March 24, 2012 Leave a comment
LIMBO is one of the most special games I have ever played.
I wanted to write up a quick review for this game despite it being about a year out of date; but recently the title became available on Steam and so I’ve finally had a chance to play this game after waiting for ages.
In short, LIMBO is a platforming and puzzle solving game with a stunning art style. You play as a nameless boy who has just awoken in Limbo (otherwise known as the edge of Hell) and to say anything else of the plot would ruin it for you. Though, that said the game is minimal in every regard, including the enigmatic plot.
LIMBO is a great example of visceral storytelling and the mute protagonist reflects perfectly, the world of barren despair and death which you traverse. This game world is a punishing one; you will die often – the developers coined LIMBO ‘- a trial and death game’. But that’s fine, the puzzles escalate to an almost punishing level by the end but once you come to the solution you might kick yourself that you did not realise it sooner. LIMBO’s gameplay is roughly 70 percent reliant on these puzzles and so it is testament to the level designers at Playdead studios that their puzzles can be only slightly frustrating but always solvable without guides. I had to only quit the game once when I was stuck on a puzzle, but after stepping away and coming back to it I worked out the solution.
I finished LIMBO in 3 sittings, and for a game that took me about 4/5 hours to complete that should reflect the addictive nature of LIMBO’s gameplay and immersive gameworld. But whatever you do, don’t be put off by the short campaign length. There’s no multiplayer but I am already excited to replay LIMBO, it is the perfect length for a game as avant guard as it is.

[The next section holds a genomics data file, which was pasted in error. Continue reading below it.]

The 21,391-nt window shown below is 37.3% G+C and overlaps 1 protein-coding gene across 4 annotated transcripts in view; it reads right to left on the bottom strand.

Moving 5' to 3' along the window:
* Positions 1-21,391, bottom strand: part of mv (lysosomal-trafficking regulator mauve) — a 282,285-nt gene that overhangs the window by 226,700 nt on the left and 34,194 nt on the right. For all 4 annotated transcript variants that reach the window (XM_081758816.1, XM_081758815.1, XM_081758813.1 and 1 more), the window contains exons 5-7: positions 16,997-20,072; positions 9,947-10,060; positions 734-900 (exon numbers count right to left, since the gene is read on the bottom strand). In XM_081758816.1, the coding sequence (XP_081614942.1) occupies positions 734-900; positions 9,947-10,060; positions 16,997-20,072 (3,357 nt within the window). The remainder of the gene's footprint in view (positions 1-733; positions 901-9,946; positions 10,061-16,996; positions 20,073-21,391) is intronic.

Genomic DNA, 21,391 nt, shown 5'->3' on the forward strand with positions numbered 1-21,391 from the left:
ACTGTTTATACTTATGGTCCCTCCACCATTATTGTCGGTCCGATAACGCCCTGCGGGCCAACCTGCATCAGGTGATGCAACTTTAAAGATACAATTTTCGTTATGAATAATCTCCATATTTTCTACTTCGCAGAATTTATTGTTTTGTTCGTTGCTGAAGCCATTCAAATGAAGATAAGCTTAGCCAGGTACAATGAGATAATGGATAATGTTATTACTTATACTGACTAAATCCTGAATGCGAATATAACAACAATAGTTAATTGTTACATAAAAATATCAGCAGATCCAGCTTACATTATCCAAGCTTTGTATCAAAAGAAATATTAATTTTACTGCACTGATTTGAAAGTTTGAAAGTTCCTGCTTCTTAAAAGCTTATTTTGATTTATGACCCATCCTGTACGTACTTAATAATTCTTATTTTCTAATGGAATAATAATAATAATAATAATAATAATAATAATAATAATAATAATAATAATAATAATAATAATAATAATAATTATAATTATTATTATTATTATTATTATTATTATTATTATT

I must not finish without talking about the game’s stunning art direction. I have played many beautiful, cinematic games with Shadow of the Colossus being my other most notable choice for amazing art in a game. However LIMBO is completely unique and instead of being grand and epic, it is suitable poignant and minimal through it’s clever use of black and white, the dusty vignette and the constantly flickering light sources, a reminder of lights preciousness and frailty.
Overall I could not recommend this game more. It’s beautiful, addictive and totally unique.
I don’t review games enough to give it a numeric score but this is my final word on LIMBO.
Buy. This. Game.
LIMBO is available of XBL, PSN and Steam.